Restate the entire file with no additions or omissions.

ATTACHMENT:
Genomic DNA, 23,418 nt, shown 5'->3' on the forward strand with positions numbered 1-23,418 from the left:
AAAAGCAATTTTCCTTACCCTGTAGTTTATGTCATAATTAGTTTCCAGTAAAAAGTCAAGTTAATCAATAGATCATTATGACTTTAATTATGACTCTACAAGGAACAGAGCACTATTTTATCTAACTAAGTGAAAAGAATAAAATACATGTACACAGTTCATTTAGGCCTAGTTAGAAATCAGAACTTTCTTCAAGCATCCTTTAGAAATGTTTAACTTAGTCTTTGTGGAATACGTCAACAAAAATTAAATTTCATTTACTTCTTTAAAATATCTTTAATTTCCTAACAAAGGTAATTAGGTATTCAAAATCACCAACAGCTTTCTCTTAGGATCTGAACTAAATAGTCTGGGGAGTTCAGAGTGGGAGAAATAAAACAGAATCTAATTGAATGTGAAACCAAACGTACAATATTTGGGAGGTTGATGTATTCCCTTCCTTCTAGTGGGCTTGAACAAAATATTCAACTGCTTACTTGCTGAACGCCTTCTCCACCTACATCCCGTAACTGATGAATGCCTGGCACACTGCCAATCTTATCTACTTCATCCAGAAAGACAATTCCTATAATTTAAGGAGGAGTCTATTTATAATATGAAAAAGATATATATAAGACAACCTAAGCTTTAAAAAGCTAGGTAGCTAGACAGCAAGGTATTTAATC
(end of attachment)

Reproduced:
Genomic DNA, 23,418 nt, shown 5'->3' on the forward strand with positions numbered 1-23,418 from the left:
AAAAGCAATTTTCCTTACCCTGTAGTTTATGTCATAATTAGTTTCCAGTAAAAAGTCAAGTTAATCAATAGATCATTATGACTTTAATTATGACTCTACAAGGAACAGAGCACTATTTTATCTAACTAAGTGAAAAGAATAAAATACATGTACACAGTTCATTTAGGCCTAGTTAGAAATCAGAACTTTCTTCAAGCATCCTTTAGAAATGTTTAACTTAGTCTTTGTGGAATACGTCAACAAAAATTAAATTTCATTTACTTCTTTAAAATATCTTTAATTTCCTAACAAAGGTAATTAGGTATTCAAAATCACCAACAGCTTTCTCTTAGGATCTGAACTAAATAGTCTGGGGAGTTCAGAGTGGGAGAAATAAAACAGAATCTAATTGAATGTGAAACCAAACGTACAATATTTGGGAGGTTGATGTATTCCCTTCCTTCTAGTGGGCTTGAACAAAATATTCAACTGCTTACTTGCTGAACGCCTTCTCCACCTACATCCCGTAACTGATGAATGCCTGGCACACTGCCAATCTTATCTACTTCATCCAGAAAGACAATTCCTATAATTTAAGGAGGAGTCTATTTATAATATGAAAAAGATATATATAAGACAACCTAAGCTTTAAAAAGCTAGGTAGCTAGACAGCAAGGTATTTAATC